The depression syndrome is a collection of feelings and behaviours that have been found to characterise depressed people as a group.
You may find that you experience all or some of these feelings and behaviours. There are many individual differences to the number of symptoms and the extent to which different symptoms are experienced.
Depression is considered to be a disorder of mood. Individuals who are depressed, describe low mood that has persisted for longer than two weeks. In mild forms of depression, individuals may not feel bad all day but still describe a dismal outlook and a sense of gloom. Their mood may lift with a positive experience, but fall again with even a minor disappointment.
In severe depression, a low mood could persist throughout the day, failing to lift even when pleasant things occur. The low mood may fluctuate during the day – it may be worse in the morning and relatively better in the afternoon. This is called ‘diurnal variation,’ which often accompanies a more severe type of depression.
In addition to sadness, other moods common to depression are:
- Worthlessness and inadequacy
Individuals who are depressed think in certain ways. They tend to see themselves in a negative light. Often their self-esteem and self-confidence become very low. They dwell on how bad they feel, how the world is terrible, and on how hopeless everything is. The general ‘thinking theme’ of a person suffering from Depression are somewhat negative and pessimistic.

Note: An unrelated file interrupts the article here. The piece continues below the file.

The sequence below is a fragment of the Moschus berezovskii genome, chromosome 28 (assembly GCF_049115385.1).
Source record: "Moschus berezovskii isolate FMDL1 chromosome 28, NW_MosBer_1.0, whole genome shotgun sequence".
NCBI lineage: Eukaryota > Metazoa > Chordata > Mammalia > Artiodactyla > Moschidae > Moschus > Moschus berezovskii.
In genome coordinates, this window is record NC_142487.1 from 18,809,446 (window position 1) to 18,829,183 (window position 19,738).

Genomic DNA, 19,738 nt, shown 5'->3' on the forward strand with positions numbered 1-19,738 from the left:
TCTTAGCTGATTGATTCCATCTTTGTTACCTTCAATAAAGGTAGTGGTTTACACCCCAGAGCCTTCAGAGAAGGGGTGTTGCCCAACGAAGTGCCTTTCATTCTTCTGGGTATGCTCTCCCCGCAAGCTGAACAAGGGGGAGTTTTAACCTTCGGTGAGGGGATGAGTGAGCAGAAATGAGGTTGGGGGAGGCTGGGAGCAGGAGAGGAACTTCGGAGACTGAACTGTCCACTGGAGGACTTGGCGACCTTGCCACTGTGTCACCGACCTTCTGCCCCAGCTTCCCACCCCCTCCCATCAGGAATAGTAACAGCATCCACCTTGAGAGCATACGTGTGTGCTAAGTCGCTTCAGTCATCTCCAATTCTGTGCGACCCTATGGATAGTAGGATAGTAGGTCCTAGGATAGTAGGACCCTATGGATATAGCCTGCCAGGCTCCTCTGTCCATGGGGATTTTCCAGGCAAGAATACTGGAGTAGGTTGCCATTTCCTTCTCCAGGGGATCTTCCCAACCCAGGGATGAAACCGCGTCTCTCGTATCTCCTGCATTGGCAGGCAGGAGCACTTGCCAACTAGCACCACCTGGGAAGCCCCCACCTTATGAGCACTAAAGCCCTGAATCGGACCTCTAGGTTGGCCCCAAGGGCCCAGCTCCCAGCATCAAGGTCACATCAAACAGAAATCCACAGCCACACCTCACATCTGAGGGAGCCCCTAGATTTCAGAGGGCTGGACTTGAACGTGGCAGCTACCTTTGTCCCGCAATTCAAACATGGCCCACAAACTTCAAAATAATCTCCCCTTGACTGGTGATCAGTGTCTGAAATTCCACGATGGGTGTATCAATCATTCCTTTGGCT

Some people experience physical symptoms of depression.
- Sleep patterns could change. Some people may experience difficulty falling asleep. Some may wake during the night and find it difficult to go back to sleep, or wake up early in the morning. Others may find themselves sleeping more and have difficulty staying awake.
- Appetite may decline and weight loss occur, or some people may find themselves eating more than usual and thus gain weight.
- Sexual interest may decline.
- Energy levels may fall, as does motivation to carry out everyday activities. Depressed individuals may stop doing the things they used to enjoy because they feel unmotivated or lethargic.
Interacting with Other People:
Many depressed people express concern about their personal relationships. They may become unhappy and dissatisfied with their family, and other close, relationships. They may feel shy and anxious when they are with other people, especially in a group. They may feel lonely and isolated, yet at the same time, are unwilling or unable to reach out to others, even when they have the opportunities for doing so.
Have a think about yourself, and write & reflect upon your depression:
1) How does my life change when I’m depressed?
2) What have I noticed about what I do or don’t do when I’m depressed?
3) How does my view of myself, others, and the future change when I’m depressed?
4) What do other people notice about me when I’m depressed?
Cognitive Behavioural Therapy is one of the major therapies now recommended by medical experts and GP’s, and has a strong evidence base to show significant improvements in Depression. So if you would like support to overcome your depression, get in touch with our cbt therapy nottingham clinic now.